MOSCOW (Reuters) - Up to 10,000 people rallied in the Russian Baltic enclave of Kaliningrad Saturday demanding the resignation of Prime Minister Vladimir Putin over living costs and unemployment, a rare show of anger with the popular figure.
Boris Nemtsov, a leader of opposition movement Solidarity, told Echo Moskvy radio people were protesting against a “25-30 percent” rise in utility bills and against high unemployment. He said the rally was organized by political parties, including the Communists.
“I believe this is a precursor to events likely to roll out over Russia,” he said.
Russian authorities traditionally increase bills for housing, transportation, water and electricity after the New Year. This can stoke inflation which reached 1.7 percent for the first 25 days of January, exceeding official forecasts.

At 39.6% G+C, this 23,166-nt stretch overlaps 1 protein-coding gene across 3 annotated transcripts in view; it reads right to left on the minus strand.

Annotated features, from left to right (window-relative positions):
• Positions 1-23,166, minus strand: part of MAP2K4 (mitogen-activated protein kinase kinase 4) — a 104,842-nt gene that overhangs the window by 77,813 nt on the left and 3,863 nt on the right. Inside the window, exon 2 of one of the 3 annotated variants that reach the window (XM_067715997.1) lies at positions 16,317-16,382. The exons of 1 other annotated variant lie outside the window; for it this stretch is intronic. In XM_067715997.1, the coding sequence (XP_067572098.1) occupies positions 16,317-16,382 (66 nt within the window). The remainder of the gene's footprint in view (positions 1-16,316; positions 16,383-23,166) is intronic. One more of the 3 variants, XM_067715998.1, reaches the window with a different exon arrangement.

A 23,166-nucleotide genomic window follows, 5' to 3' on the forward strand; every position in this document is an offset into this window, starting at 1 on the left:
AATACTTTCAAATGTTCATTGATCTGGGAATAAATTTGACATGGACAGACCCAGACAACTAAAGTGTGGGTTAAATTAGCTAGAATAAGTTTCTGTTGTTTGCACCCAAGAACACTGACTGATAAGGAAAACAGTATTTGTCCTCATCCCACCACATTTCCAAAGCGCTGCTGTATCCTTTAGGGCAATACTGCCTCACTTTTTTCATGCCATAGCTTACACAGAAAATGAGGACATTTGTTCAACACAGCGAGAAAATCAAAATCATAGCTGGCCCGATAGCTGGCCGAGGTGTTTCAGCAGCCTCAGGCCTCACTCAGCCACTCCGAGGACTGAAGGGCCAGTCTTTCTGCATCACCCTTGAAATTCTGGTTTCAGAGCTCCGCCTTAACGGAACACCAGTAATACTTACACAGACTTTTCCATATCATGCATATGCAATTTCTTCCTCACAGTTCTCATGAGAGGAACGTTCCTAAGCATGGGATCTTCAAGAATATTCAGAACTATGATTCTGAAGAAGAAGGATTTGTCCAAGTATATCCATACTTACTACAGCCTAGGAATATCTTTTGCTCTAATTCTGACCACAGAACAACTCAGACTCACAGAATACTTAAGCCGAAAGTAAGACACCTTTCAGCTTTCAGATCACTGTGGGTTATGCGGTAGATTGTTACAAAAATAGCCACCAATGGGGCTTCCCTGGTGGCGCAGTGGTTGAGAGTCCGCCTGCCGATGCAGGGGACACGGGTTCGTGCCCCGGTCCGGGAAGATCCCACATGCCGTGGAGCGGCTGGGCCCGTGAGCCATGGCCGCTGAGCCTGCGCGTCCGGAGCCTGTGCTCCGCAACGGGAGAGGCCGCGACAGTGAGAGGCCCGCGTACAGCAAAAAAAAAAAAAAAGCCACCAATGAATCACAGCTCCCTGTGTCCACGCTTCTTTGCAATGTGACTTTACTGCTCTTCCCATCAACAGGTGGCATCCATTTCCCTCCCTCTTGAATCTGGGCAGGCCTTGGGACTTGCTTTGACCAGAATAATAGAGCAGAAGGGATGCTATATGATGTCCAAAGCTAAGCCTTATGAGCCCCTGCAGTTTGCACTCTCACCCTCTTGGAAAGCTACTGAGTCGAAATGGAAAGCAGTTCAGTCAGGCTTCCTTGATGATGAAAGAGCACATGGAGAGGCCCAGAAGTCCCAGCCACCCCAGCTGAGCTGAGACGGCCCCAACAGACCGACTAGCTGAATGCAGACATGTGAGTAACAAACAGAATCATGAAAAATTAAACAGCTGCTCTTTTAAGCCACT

Despite signs of improvement, Russia remains mired in an economic crisis, with GDP contracting 8.9 percent in the third quarter from a year earlier and unemployment reaching 8.2 percent in December.
The Russian government has poured billions of dollars into the economy and supporting crisis-hit regions and towns.
Polls show Putin, the former president and a former intelligence officer, remains popular in Russia. A VTsIOM poll this month put his trust rating at 54 percent, the highest among politicians. President Dmitry Medvedev scored 42 percent.
Reporting by Vladimir Soldatkin; Editing by Janet Lawrence